Trip Start Sep 17, 2007
273Trip End Oct 08, 2008
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We decided to go to Nuweiba to catch an earlier bus to Taba so we could get to Jerusalem before dark. The bus from Dahab to Taba doesn't leave until 10:30, you see, and that would leave us to catch the late bus, assuming questioning at the border. It's rather notorious on the Israeli side, especially if you have odd passport stuff - like a million stamps, for example.
Soft Beach Camp had been recommended to us by one of our Mt. Sinai buddies as well as the LP, so we decided to go for it. We took an afternoon bus from Dahab up to Nuweiba - in so doing we refused a chartered van that would have dropped us off wherever we liked, but which was a bit more expensive and left earlier
Soft Beach is a lovely little spot covering a sandy beach. The main lounge-restaurant is central and shady and the rooms are individual huts spread over the grounds. All in all it's pretty cute.
Before check-in we got a welcome drink - one of the best inventions ever (probably tasted best in Damai Beach when we visited there...) as it is cool and refreshing and often would cost a good five dollars if you had to buy it. Unfortunately, it also often comes before talk of pricing and whatnot. Well, whatever, we had the LP estimates and this super cheap traveller's recommendation, so it couldn't be that bad, right? Ha. We ended up in a hut (cute, I will admit) with a lumpy cushion bed (not a foam mat) and no fan. It's seriously hot in Egypt, in case you didn't get that from our other writing. Night can be unbearable without a fan. Ergo, we had to leave the windows open, meaning that pretty much anyone could reach in and take stuff or see us in states of dishabille (which I didn't really care about since I'd gotten to the point that I only wanted to be less hot)
I also cannot understand why these places charge by the person. We were told the room was 30 pounds...for one person (including breakfast). Double that for two. Now, I know that double rooms cost more than single rooms, but charging by the person just doesn't seem right in these circumstances. Yet another weird Egyptian monatery thing. Well, without breakfast we'd pay 40 pounds for the two of us. As we sat in our hut on the ground on our lumpy cushion, I said, "Why did we leave our comfortable 20 pound a night room with real beds for this?" Travis didn't know either.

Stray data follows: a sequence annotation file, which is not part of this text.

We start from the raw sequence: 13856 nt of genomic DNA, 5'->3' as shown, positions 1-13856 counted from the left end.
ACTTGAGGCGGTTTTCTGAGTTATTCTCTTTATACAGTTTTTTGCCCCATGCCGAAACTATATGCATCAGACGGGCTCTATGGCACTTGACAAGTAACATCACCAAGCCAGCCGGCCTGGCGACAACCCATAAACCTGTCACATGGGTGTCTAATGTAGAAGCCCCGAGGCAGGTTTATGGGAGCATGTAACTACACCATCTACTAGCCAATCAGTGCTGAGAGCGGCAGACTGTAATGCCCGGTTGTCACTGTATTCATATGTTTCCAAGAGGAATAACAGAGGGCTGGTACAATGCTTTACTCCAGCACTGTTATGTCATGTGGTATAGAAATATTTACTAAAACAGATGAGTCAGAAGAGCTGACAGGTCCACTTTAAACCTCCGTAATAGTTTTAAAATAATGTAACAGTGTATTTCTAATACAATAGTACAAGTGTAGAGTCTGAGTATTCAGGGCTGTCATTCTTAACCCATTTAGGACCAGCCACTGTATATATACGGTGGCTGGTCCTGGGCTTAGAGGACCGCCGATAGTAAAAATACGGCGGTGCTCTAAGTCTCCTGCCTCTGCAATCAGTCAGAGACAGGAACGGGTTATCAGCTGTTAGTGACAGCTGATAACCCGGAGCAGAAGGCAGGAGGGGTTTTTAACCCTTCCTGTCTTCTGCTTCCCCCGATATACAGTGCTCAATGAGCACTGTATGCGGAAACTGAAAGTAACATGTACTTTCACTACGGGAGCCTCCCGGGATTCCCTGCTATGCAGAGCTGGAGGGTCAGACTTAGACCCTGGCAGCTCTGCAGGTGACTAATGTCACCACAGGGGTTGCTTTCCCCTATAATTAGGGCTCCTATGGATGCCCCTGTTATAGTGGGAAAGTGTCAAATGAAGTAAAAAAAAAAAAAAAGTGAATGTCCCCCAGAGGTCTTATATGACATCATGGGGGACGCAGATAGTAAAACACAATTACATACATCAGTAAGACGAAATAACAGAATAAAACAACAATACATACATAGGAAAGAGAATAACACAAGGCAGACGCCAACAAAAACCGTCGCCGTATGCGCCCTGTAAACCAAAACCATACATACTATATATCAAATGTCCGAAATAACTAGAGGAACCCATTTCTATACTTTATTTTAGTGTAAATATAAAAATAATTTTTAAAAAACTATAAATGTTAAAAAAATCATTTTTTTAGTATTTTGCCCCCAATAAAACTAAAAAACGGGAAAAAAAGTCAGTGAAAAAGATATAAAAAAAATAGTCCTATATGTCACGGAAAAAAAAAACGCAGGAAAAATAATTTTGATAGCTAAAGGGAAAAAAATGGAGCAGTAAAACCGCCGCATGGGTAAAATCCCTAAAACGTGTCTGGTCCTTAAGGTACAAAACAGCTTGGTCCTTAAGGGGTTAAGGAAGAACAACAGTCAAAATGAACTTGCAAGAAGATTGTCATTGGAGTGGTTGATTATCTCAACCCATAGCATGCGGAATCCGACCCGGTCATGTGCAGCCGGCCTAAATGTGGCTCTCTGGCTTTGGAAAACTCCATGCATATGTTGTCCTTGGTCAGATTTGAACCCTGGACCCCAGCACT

Lounging on the beach was lovely, though. Travis finally got all worn out (it only took 9 months, as opposed to my 5) and definitely appreciated not having to do anything. I read a biography of Indira Gandhi and Travis read two novels. We splashed about the warm Red Sea water and contemplated Saudi Arabia while sipping fresh fruit juices. The sand got really hot and we hopped around trying not to burn our toesies. The atmosphere at this location, as opposed to Dahab, was relaxed and isolated. The staff was friendly and obliging, and I revelled in the fact that I didn't have to do much more than talk to someone and dinner would appear. No wandering the streets for food, no grocery store jumble meals.
Maybe if we'd been more savvy or had a little more money we'd have gotten a foam mat (I saw one in another hut with an open window), but aside from the price of the room and lumpy cushion, Nuweiba was a lovely break from Egypt and planning. And a lovely break before pressing onward to Israel.